Tunisia experiences the worst unrest in a decade after two young men, driven to 'desperation by unemployment', attempt suicide… sparking the flame of popular anger against Ben Ali's regime. Meanwhile the crackdown, according to Eltahawy, was 'predictably harsh'.
Her key point however is about the relative silence of the mainstream media, versus twitter – where the uprising has a 'hashtag'. Here's what she observes:
"I wager the majority of North Americans could not find Tunisia on a map and that for most Europeans it brings nothing more to mind than sunny beach vacations. Police state? Who knew!
Twitter taught me everything about the momentous events in Tunisia: the uprising has been hashtagged.
A stream of tweets, all including #Sidibouzid (Bouazizi’s hometown), flows through my Twitter feed every day in Arabic, English and French, carrying links to Tunisian blogs, video filmed by protestors (which provided much of Al Jazeera’s coverage) and live updates from solidarity demonstrations in other Arab cities."
"We are in a state of volatility" writes BLACK IRIS, in relation to recent riots, destruction of property and violence in Jordan. Though tribalism if often blamed he points to an underlying, deeper issue:
"It is this idleness that worries me the most. The missed opportunities that create it. Whether it is the education system or the bad economy, the lack of general prospects or what have you - what’s produced in this crucible is a group of people with nothing to lose, and a lot of time on their hands to violently express what they do not see fit to express in any other form, whether they are conscious of that expression or not."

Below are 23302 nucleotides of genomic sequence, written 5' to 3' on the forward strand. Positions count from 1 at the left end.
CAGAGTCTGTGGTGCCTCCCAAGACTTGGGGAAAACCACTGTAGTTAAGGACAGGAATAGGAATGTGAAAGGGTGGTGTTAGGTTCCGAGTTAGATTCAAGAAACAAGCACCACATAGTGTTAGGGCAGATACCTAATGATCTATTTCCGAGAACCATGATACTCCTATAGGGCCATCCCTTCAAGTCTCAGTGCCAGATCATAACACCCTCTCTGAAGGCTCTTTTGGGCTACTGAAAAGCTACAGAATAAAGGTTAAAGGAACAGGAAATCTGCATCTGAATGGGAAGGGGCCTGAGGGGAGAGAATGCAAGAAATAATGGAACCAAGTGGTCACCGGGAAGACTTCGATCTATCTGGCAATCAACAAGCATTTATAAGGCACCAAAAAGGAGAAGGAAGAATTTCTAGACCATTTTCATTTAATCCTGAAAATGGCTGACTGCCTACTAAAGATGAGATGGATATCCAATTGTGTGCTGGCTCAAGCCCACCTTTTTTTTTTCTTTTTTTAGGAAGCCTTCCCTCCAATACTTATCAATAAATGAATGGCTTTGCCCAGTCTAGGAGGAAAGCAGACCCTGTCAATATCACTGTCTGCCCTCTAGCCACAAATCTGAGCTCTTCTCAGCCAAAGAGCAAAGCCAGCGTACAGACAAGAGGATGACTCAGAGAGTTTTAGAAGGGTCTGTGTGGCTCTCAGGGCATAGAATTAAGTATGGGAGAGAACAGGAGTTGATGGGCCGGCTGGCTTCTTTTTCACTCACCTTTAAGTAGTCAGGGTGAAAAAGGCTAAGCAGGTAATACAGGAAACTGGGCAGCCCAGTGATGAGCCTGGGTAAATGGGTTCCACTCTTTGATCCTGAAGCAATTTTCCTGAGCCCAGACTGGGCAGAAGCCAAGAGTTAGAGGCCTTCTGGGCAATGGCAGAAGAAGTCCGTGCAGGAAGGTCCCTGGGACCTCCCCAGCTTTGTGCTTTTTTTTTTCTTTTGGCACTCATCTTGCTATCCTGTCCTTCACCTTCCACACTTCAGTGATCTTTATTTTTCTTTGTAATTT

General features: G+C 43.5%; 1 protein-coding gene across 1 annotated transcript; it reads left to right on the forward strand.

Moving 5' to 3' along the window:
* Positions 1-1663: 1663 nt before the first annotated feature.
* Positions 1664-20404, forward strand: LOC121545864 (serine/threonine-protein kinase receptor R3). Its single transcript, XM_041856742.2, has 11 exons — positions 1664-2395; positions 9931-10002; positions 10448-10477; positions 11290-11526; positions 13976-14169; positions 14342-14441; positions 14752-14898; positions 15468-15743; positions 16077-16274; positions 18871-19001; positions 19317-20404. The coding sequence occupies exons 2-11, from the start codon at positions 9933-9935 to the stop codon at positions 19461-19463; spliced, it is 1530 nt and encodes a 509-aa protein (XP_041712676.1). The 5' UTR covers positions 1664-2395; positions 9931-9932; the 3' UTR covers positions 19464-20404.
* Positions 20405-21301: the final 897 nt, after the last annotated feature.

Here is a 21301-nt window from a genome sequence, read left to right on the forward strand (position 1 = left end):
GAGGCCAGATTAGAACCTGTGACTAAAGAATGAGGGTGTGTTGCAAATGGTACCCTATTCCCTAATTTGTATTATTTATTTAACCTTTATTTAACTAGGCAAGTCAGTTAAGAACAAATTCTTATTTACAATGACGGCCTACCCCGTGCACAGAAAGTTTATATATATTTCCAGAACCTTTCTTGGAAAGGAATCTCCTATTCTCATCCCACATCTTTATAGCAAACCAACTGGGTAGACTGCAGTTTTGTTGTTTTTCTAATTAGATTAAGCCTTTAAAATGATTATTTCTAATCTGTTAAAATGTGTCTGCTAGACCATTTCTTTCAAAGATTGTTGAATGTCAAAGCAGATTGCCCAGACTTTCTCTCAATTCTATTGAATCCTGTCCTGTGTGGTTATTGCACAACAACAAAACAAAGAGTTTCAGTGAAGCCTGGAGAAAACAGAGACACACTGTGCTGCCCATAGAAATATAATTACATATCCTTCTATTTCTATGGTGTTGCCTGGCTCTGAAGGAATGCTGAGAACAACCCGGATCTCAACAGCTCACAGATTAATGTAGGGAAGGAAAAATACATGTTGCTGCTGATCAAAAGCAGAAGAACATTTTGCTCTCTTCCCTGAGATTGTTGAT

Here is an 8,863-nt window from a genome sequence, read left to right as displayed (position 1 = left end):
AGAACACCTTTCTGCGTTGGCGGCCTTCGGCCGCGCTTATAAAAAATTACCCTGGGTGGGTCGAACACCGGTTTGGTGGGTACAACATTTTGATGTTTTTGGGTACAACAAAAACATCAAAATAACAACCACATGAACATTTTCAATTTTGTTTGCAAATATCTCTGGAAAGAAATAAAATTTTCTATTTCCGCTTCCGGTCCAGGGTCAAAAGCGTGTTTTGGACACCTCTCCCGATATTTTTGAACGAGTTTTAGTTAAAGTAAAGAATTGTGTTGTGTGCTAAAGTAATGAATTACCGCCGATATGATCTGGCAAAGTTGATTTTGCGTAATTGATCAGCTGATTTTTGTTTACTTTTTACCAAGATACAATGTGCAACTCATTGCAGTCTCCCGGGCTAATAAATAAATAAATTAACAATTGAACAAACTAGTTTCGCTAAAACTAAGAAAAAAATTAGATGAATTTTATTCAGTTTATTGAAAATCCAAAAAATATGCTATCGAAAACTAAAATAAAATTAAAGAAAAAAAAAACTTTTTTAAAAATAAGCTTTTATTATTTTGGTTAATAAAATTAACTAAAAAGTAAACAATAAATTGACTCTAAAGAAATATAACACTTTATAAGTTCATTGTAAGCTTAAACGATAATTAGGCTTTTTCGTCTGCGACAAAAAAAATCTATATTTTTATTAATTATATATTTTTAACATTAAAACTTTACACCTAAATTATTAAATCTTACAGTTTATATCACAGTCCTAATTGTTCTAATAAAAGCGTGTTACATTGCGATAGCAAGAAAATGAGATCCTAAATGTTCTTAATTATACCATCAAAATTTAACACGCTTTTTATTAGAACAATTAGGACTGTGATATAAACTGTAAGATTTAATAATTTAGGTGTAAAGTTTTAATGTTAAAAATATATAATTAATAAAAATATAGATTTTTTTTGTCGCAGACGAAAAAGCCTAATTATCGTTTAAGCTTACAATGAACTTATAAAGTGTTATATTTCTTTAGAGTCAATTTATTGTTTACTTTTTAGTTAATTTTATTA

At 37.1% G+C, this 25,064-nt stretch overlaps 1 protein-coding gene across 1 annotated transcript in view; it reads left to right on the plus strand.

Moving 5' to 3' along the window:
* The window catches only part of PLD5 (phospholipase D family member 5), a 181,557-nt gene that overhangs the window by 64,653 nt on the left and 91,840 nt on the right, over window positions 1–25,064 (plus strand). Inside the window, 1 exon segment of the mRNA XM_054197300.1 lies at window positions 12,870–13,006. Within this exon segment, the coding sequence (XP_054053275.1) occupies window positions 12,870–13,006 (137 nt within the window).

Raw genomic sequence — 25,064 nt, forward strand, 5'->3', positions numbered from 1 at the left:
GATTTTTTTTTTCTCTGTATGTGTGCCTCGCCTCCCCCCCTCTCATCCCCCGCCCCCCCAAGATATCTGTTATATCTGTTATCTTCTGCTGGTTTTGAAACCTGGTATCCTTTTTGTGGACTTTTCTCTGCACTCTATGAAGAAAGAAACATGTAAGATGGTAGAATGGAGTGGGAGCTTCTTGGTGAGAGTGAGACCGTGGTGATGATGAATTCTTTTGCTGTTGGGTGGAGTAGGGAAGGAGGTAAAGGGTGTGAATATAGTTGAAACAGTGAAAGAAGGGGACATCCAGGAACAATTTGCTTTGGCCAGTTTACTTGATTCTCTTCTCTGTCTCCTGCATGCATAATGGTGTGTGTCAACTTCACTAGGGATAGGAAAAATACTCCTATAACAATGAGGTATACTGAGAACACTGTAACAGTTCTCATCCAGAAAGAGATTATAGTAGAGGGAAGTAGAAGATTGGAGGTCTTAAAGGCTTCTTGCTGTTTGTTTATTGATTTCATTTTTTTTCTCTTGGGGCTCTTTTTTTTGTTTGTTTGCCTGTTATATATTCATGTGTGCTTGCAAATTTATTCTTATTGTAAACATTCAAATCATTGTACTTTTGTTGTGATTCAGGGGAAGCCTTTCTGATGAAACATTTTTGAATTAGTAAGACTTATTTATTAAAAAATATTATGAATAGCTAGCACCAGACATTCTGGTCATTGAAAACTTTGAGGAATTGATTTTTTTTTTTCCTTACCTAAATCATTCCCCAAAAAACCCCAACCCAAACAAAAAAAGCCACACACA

Saudi Arabia: Why Too Many Marriages End in Divorce
AMERICAN BEDU asks why so many marriages end in divorce in Saudi, exploring attitudes to marriage, how partners are chosen, the wedding night, and the pressures on both the husband but especially the women to conform to societal expectations.
She argues that the couple should be allowed to spend more time together before marriage, or at the least attend classes on 'what to expect', as well as pointing out that suspicion of divorced or single women is widespread…
I am the free who knows no fear
I am the secrets that won’t disappear
I am the voice that does not bow
I’m in the midst of chaos
I’m the right of the oppressed
… My voice is free
By, Amel Mathlouthi, singing in La Bastille square, Tunisia, 2007
THE GULF BLOG reports that Al Jazeera are to open an office in Riyadh, despite the fact the Saudi ambassador was removed from Qatar in 2002 and 2008 due to the 'unfair' reporting of the news channel. GULF BLOG suggests the coverage of Saudi has since been 'reigned in'… and perhaps implies that, with the current move, this trend is to continue…
Layla tells the story of when her ugly sister - Nimrah, meaning Tiger was born. Nimrah never looked in the mirror, and was the laughing stock of the village and the family, until one day something nice happened. But once Layla learned what it was, she revealed the secret, hurting her sister and her best friend in the process…
MY TREASURE includes quotations from Jordan's JO Magazine on sexual harassment, reflecting a variety of ways to conceptualise and react to the verbal and sometimes even physical abuse of women on the streets of Amman.